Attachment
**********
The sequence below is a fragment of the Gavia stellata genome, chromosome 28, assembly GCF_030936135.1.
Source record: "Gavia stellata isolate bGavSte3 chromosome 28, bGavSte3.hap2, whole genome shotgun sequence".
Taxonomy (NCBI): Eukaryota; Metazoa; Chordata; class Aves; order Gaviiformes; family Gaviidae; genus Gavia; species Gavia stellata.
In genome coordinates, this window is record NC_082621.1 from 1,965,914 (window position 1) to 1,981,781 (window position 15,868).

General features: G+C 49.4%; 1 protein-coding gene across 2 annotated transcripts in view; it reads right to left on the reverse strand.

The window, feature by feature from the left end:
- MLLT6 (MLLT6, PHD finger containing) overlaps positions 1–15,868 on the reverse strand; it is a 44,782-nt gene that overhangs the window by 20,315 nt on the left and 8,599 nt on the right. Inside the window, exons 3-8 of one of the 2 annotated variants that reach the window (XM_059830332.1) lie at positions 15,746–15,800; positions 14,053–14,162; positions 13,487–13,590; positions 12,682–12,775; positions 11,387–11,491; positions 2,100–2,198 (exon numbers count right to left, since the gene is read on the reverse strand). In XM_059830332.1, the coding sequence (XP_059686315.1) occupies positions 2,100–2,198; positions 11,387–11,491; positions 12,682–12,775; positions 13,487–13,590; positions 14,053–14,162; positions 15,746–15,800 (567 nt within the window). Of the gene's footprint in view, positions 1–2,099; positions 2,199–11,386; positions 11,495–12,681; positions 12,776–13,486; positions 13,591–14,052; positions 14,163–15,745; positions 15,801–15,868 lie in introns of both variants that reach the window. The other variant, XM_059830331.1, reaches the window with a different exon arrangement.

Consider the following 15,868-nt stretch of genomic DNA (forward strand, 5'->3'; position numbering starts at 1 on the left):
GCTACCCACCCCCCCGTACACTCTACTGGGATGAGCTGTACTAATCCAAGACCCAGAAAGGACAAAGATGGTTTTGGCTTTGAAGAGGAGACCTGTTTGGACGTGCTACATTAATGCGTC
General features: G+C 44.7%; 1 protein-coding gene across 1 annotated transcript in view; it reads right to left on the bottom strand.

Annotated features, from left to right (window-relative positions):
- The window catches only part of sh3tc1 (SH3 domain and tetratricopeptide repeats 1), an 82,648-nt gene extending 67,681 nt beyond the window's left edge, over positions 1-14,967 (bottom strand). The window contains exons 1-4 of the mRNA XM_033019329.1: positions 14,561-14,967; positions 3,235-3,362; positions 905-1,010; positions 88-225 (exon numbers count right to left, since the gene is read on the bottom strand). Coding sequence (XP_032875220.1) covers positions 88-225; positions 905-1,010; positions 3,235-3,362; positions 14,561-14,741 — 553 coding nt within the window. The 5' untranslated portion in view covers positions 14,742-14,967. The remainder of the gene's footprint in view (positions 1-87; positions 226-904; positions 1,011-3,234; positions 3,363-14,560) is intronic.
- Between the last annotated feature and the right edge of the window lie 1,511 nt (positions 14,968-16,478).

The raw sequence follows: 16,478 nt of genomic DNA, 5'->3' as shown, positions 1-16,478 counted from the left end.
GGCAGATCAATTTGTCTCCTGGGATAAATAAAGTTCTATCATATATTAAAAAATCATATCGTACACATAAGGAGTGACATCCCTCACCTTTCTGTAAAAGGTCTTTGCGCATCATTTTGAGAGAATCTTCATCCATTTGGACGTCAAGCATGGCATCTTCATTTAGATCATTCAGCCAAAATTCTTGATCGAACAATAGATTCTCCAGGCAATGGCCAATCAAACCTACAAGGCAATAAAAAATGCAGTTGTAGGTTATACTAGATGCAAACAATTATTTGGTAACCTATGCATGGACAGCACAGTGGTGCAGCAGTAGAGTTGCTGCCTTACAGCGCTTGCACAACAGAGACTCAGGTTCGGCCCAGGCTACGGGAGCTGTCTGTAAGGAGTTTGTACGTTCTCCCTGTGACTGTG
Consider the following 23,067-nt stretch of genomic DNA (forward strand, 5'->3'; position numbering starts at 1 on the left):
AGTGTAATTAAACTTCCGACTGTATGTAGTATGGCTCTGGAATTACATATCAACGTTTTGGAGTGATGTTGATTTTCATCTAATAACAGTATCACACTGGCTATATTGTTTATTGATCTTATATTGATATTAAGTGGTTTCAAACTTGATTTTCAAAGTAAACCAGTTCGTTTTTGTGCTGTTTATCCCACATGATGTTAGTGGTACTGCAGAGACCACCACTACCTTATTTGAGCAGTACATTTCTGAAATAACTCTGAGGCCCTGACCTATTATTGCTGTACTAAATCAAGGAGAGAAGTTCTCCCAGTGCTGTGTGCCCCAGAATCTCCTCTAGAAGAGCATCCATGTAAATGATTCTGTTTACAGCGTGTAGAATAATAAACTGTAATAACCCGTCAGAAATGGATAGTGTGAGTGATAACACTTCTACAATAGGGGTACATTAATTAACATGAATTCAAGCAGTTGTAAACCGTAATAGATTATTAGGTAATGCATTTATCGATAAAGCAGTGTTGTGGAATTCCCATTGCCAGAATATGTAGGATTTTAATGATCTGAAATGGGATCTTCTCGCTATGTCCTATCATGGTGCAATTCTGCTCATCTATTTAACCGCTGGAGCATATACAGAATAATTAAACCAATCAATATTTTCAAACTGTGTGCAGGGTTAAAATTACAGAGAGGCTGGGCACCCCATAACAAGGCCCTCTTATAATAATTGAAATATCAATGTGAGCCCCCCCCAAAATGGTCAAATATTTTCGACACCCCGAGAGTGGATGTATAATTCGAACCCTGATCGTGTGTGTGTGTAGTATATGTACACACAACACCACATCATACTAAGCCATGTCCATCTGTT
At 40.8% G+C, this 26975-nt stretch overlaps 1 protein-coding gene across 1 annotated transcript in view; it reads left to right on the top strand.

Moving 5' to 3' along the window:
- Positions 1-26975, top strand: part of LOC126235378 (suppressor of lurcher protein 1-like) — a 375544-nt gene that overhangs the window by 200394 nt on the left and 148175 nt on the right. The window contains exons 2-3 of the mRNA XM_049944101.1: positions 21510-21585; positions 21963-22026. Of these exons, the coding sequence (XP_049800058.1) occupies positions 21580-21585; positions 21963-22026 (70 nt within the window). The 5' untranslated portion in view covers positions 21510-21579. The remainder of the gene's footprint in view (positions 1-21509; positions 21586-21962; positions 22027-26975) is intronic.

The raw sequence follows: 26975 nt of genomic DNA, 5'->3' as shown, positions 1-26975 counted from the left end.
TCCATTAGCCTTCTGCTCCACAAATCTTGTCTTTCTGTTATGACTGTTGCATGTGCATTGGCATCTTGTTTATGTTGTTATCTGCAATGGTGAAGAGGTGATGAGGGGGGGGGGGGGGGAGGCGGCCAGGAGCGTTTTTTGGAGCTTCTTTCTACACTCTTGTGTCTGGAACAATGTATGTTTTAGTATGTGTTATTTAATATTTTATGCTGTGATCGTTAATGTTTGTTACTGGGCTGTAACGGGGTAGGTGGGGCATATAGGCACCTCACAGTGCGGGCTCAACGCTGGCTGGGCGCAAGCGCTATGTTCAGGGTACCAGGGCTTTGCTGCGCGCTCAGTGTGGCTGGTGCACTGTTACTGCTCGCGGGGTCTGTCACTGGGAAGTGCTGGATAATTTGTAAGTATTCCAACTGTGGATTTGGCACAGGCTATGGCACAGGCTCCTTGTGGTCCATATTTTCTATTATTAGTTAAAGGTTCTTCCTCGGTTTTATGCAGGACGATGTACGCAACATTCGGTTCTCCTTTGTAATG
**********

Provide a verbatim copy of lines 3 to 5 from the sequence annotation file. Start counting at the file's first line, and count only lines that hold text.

Taxonomy (NCBI): Eukaryota; Metazoa; Chordata; class Aves; order Gaviiformes; family Gaviidae; genus Gavia; species Gavia stellata.
In genome coordinates, this window is record NC_082621.1 from 1,965,914 (window position 1) to 1,981,781 (window position 15,868).

General features: G+C 49.4%; 1 protein-coding gene across 2 annotated transcripts in view; it reads right to left on the reverse strand.